With the successful signing of the MoU by both buyers and sellers, the program is now ready to disburse payments. Dar es salaam Water and Sewerage Corporation (DAWASCO) and Coca Cola Kwanza Limited are some of the buyers, with DAWASCO already disbursing US$ 100,000. Payments to farmers will be actualized in the form of cash payments. The amount to be paid to each respective farmer in the community/village is defined by the size of the land and the type of farming system applied. For example, farmers employing bench terracing would get 370,000 Tshs per hectare, per year; farmers practising agroforestry will get 40,700 Tshs per hectare per year; while farmers practising A/R will get 235,000 Tshs per hectare per year. The payments are determined by the percentage of land removed from productive use in the first year. The higher the percentage, the more the compensation. Each farm has been visited identify the technology applied and measure its size. This was done in a participatory manner including farmers themselves, the programme team and GIS experts. To ensure the payment reaches and benefits a respective farmer, the village council as local authority will sign a contract with CARE Tanzania (the programme implementing agency) on behalf of community members. They will receive the funds and distribute them to farmers equitably. This first payment is expected to reach the farmers in early December 2009.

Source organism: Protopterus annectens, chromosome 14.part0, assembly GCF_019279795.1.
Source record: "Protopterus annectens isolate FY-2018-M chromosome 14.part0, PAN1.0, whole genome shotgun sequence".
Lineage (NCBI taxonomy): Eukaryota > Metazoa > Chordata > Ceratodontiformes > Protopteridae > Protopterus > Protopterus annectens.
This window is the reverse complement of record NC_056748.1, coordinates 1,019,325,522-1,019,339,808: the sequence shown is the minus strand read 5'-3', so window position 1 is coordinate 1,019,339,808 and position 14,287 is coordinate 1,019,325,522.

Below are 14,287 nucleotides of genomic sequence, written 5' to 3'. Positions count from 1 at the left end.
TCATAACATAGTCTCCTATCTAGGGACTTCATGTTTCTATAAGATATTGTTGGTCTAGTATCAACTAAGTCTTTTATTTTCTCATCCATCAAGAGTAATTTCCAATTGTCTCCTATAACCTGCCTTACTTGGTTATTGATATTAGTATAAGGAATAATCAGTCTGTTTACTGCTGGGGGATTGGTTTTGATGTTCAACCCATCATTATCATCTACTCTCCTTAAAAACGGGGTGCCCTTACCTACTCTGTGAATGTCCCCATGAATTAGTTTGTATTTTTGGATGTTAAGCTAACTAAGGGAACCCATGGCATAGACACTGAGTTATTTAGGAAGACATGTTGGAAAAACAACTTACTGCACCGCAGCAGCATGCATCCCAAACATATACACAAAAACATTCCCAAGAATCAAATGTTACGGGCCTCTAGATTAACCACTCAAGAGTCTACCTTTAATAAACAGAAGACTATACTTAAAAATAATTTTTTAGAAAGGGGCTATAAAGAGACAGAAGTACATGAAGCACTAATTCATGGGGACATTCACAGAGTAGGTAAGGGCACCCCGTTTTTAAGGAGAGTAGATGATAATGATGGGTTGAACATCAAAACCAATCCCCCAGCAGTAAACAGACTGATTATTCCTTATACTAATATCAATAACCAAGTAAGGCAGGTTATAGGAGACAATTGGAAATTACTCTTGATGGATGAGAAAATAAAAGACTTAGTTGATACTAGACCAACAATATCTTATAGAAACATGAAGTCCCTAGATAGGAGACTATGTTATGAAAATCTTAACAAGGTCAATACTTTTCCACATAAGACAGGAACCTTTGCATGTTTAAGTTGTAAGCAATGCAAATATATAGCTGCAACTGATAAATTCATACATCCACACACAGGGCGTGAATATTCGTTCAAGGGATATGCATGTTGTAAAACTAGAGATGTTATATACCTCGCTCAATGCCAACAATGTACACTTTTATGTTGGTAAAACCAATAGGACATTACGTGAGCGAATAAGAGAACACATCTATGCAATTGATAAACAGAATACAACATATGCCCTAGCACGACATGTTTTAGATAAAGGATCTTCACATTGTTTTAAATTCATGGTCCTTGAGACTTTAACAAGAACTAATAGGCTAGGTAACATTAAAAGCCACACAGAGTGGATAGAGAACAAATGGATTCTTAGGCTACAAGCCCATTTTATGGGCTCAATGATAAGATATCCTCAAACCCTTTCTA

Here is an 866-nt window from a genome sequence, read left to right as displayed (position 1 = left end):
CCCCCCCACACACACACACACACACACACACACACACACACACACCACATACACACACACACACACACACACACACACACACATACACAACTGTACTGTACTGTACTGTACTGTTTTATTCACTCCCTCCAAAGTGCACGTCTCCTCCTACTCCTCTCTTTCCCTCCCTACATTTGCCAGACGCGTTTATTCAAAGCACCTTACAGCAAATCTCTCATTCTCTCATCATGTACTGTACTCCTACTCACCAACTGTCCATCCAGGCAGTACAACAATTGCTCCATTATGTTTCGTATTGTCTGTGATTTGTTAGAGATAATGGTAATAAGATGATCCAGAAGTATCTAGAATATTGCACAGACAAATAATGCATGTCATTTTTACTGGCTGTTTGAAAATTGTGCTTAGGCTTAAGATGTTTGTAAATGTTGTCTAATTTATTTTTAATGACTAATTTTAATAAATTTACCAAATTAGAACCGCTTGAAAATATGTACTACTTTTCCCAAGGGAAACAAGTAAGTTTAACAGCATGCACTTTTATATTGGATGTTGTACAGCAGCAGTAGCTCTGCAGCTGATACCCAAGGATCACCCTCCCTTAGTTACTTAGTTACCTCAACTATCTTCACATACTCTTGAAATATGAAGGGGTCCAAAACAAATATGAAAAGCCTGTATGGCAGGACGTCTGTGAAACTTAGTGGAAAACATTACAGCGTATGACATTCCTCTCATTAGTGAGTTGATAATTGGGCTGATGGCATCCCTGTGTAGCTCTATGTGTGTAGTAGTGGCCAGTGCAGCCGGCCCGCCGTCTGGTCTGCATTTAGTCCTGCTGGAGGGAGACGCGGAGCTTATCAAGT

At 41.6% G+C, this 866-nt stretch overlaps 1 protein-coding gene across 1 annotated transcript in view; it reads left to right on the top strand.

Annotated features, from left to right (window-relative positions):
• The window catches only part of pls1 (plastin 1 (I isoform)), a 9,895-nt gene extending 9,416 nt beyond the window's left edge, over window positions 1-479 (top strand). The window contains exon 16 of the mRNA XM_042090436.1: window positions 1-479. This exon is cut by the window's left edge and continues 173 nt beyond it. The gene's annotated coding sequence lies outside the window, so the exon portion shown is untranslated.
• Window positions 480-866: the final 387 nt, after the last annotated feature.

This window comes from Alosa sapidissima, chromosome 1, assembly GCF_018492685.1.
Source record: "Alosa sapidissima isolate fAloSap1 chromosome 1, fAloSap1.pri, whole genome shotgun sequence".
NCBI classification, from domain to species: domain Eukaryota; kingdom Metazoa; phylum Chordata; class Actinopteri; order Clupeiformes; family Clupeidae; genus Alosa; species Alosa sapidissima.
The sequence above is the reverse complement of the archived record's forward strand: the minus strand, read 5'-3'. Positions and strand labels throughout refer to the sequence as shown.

For more information, contact the Programme Manager, Dosteus Lopa; Dosteus.Lopa@co.care. org

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SOFALA COMMUNITY CARBON PROJECT IN MOZAMBIQUE BEING VALIDATED FOR CCBA STANDARDS